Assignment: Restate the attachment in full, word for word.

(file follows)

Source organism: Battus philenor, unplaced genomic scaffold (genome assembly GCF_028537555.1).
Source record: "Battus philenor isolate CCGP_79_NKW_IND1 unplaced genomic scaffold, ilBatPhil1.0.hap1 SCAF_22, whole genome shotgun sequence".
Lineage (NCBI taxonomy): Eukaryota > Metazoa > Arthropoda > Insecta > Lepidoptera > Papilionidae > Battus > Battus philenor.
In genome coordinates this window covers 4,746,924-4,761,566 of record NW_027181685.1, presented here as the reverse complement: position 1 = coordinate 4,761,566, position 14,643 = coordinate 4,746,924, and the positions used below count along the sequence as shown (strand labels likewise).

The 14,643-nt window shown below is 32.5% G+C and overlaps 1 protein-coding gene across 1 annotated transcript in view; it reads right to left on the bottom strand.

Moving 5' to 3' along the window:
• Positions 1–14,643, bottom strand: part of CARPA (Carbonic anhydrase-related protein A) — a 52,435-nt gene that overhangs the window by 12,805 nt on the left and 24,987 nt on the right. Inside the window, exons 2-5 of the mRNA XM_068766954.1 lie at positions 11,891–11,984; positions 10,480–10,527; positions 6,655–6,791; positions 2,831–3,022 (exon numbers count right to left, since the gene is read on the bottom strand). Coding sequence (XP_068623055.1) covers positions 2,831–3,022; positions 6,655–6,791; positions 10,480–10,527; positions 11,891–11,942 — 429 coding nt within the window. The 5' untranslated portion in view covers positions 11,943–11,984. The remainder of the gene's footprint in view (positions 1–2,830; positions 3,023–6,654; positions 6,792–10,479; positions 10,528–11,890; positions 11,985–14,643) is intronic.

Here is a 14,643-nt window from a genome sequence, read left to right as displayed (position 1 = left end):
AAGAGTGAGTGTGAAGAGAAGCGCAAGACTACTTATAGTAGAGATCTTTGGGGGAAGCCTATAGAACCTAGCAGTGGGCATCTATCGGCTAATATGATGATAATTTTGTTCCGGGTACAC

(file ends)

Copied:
Source organism: Battus philenor, unplaced genomic scaffold (genome assembly GCF_028537555.1).
Source record: "Battus philenor isolate CCGP_79_NKW_IND1 unplaced genomic scaffold, ilBatPhil1.0.hap1 SCAF_22, whole genome shotgun sequence".
Lineage (NCBI taxonomy): Eukaryota > Metazoa > Arthropoda > Insecta > Lepidoptera > Papilionidae > Battus > Battus philenor.
In genome coordinates this window covers 4,746,924-4,761,566 of record NW_027181685.1, presented here as the reverse complement: position 1 = coordinate 4,761,566, position 14,643 = coordinate 4,746,924, and the positions used below count along the sequence as shown (strand labels likewise).

The 14,643-nt window shown below is 32.5% G+C and overlaps 1 protein-coding gene across 1 annotated transcript in view; it reads right to left on the bottom strand.

Moving 5' to 3' along the window:
• Positions 1–14,643, bottom strand: part of CARPA (Carbonic anhydrase-related protein A) — a 52,435-nt gene that overhangs the window by 12,805 nt on the left and 24,987 nt on the right. Inside the window, exons 2-5 of the mRNA XM_068766954.1 lie at positions 11,891–11,984; positions 10,480–10,527; positions 6,655–6,791; positions 2,831–3,022 (exon numbers count right to left, since the gene is read on the bottom strand). Coding sequence (XP_068623055.1) covers positions 2,831–3,022; positions 6,655–6,791; positions 10,480–10,527; positions 11,891–11,942 — 429 coding nt within the window. The 5' untranslated portion in view covers positions 11,943–11,984. The remainder of the gene's footprint in view (positions 1–2,830; positions 3,023–6,654; positions 6,792–10,479; positions 10,528–11,890; positions 11,985–14,643) is intronic.

Here is a 14,643-nt window from a genome sequence, read left to right as displayed (position 1 = left end):
AAGAGTGAGTGTGAAGAGAAGCGCAAGACTACTTATAGTAGAGATCTTTGGGGGAAGCCTATAGAACCTAGCAGTGGGCATCTATCGGCTAATATGATGATAATTTTGTTCCGGGTACAC